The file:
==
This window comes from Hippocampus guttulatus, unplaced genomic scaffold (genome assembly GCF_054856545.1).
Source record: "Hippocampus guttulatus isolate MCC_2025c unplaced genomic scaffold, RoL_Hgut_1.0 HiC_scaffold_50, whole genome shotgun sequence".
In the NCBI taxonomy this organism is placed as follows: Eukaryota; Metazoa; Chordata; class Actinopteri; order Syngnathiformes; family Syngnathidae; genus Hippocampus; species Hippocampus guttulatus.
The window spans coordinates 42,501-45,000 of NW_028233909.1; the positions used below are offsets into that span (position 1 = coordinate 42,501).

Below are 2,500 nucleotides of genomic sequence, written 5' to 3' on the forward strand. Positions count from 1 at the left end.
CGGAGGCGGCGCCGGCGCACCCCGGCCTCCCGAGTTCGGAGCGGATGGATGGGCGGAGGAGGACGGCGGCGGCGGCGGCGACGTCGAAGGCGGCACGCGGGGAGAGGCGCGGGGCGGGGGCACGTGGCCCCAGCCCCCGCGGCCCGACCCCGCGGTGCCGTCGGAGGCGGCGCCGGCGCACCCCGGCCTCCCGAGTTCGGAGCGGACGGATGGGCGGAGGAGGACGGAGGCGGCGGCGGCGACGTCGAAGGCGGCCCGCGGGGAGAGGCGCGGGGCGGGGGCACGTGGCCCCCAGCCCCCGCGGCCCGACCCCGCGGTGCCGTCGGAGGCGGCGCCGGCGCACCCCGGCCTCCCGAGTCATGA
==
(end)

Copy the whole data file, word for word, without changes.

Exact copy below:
This window comes from Hippocampus guttulatus, unplaced genomic scaffold (genome assembly GCF_054856545.1).
Source record: "Hippocampus guttulatus isolate MCC_2025c unplaced genomic scaffold, RoL_Hgut_1.0 HiC_scaffold_50, whole genome shotgun sequence".
In the NCBI taxonomy this organism is placed as follows: Eukaryota; Metazoa; Chordata; class Actinopteri; order Syngnathiformes; family Syngnathidae; genus Hippocampus; species Hippocampus guttulatus.
The window spans coordinates 42,501-45,000 of NW_028233909.1; the positions used below are offsets into that span (position 1 = coordinate 42,501).

Below are 2,500 nucleotides of genomic sequence, written 5' to 3' on the forward strand. Positions count from 1 at the left end.
CGGAGGCGGCGCCGGCGCACCCCGGCCTCCCGAGTTCGGAGCGGATGGATGGGCGGAGGAGGACGGCGGCGGCGGCGGCGACGTCGAAGGCGGCACGCGGGGAGAGGCGCGGGGCGGGGGCACGTGGCCCCAGCCCCCGCGGCCCGACCCCGCGGTGCCGTCGGAGGCGGCGCCGGCGCACCCCGGCCTCCCGAGTTCGGAGCGGACGGATGGGCGGAGGAGGACGGAGGCGGCGGCGGCGACGTCGAAGGCGGCCCGCGGGGAGAGGCGCGGGGCGGGGGCACGTGGCCCCCAGCCCCCGCGGCCCGACCCCGCGGTGCCGTCGGAGGCGGCGCCGGCGCACCCCGGCCTCCCGAGTCATGA